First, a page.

Overcoming Hiring Constraints
SVP Of Engineering at Coursera (Enterprise)
Early this year, we struggled to meet our hiring goals as we focused on finding talent within the Bay Area. Our company was expanding, and we faced the challenge of not finding potential candidates fit for positions available within our company. We were looking to scale our organization with diverse individuals while meeting our hiring goals, something we couldn't find by only looking within the Bay Area. The problems arose when faced with a scarcity of talent combined with fierce competition.
Our company took three significant measures to overcome hiring constraints and meet our hiring goals. First, we devoted our time to researching different target locations where we would open our new office. We created specific goals related to our needs and focused on the regions with the highest talent. We required all candidates to reside in the North American time zone and speak English fluently, so there would be no hiccups during cross-team work. We searched for areas that had a midground between skilled talent and low competition. Once we had compiled this data, we spent time analyzing it, finding the exact skillsets we were looking for in prospective employees and where to find them.
The second step we took was conducting surveys. I focused on two specific targets during this process: industry professionals who had experience in the remote hiring process and internal employees striving for upward growth. I interviewed 20 experts in their field who surmounted the challenges of creating a remote office. I asked for their insights for success and compiled a list of many suggestions I would have otherwise not considered.
On the other hand, the internal survey focused on those interested in moving with the company. Whether a lateral shift or upward progression, I discussed opportunities and changes available with my primary team before onboarding new members.
The final measure we took was creating a cross-functional team or hiring board, strictly focused on employing new members. This team represented different functions within our company, from Finance to HR. Each function was present within this board, which was necessary for potential employees to establish a sense of our company's culture.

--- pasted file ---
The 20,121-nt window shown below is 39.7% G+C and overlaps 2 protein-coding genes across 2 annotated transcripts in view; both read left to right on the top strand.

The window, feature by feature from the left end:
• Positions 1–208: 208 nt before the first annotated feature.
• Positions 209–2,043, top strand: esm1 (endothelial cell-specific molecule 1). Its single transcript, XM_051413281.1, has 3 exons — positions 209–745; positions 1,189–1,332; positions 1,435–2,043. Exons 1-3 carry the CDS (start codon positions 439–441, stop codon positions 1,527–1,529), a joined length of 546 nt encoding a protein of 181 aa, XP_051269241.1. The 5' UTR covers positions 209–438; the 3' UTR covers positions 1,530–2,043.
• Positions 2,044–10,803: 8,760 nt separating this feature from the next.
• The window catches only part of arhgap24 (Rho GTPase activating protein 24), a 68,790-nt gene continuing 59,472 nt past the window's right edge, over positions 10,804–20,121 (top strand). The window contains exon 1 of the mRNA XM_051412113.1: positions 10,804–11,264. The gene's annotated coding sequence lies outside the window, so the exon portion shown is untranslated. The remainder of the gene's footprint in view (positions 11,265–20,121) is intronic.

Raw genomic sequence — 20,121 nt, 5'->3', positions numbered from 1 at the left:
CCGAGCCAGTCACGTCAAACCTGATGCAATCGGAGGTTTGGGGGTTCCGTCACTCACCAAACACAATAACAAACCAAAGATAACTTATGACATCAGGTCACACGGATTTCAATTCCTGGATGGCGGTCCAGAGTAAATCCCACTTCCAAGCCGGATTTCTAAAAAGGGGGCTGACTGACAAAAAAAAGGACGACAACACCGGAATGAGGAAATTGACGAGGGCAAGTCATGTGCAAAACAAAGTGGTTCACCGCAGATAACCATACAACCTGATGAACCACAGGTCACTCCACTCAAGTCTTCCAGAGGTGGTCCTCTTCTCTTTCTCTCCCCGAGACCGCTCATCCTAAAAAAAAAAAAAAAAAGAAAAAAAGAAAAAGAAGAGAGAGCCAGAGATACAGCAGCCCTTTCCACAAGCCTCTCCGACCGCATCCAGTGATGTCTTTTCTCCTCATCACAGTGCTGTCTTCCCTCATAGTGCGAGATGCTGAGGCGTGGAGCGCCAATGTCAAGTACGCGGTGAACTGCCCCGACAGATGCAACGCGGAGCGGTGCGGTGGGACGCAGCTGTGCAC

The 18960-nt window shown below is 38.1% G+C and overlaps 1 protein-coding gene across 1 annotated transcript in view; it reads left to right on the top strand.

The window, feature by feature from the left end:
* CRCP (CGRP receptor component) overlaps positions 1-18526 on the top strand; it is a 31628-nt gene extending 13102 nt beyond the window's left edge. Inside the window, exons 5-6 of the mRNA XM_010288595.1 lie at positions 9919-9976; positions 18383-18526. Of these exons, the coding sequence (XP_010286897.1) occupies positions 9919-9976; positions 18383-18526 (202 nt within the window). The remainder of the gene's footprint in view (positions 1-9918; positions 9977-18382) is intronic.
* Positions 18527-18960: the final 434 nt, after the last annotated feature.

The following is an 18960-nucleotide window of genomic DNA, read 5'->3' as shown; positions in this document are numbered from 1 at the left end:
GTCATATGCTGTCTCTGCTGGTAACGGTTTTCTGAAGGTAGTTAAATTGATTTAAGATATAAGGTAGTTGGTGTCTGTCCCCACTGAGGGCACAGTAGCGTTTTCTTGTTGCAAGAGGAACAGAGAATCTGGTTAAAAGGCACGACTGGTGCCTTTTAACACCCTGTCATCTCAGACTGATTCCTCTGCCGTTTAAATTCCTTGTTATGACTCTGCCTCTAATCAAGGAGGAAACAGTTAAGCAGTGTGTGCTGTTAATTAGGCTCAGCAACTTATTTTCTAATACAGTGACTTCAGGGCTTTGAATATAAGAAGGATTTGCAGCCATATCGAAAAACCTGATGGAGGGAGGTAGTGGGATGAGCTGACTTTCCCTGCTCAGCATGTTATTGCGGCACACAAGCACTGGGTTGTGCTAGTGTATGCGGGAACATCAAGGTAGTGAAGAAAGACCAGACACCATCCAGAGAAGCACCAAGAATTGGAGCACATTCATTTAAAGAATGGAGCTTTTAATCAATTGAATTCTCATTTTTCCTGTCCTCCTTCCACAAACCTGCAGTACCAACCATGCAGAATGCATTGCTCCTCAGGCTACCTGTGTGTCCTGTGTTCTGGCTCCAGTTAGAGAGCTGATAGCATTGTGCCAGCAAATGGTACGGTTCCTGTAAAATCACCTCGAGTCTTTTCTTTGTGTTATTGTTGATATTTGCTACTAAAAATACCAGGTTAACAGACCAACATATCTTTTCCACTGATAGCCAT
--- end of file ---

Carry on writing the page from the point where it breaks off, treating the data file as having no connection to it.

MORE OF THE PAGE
As we put these initiatives in place, I thought we would begin seeing rapid advances. However, this was not the case; growth was slow within the first two weeks until we hired seasoned, local recruiters. After hiring them, I realized what had been missing. Qualified recruiters know where to seek the best active and passive candidates for a position. I found that some of the best applicants for the roles weren't actively seeking new employment and therefore were not looking at our opportunities. We began pushing our brand using prior market research during the two-week lull of talent hunting. We held happy hour hiring events and promoted our company on TikTok in the hopes of catching the attention of prospective employees.
At the headquarters, I pushed something I dubbed "initial team culture." This idea was based on the premise that new employees would embody qualities that current employees displayed. We were lucky that our original employees were high-performing individuals idealizing strong dedication to the work at our company. The "initial team culture" mainly benefited employees after they were hired, allowing them to visualize the values of our organization.
- Don't be afraid to allocate resources to a professional local recruiter. A recruiter understands how to use and leverage their network to find the ideal applicant and persuade them to take the job. I believe that hiring local recruiters was the critical step in accelerating the hiring process.
- Understand the qualities your company is looking for in prospective employees before conducting interviews or producing job listings. Taking the time to research specific areas and critical values will expedite the hiring process.
- Brand awareness equates to possibility. When we decided to start creating hiring events, our job applications blew up. The remote professional world is growing, and any hiring board should invest in marketing strategies to target their potential talent.
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SVP Of Engineering at Coursera (Enterprise)
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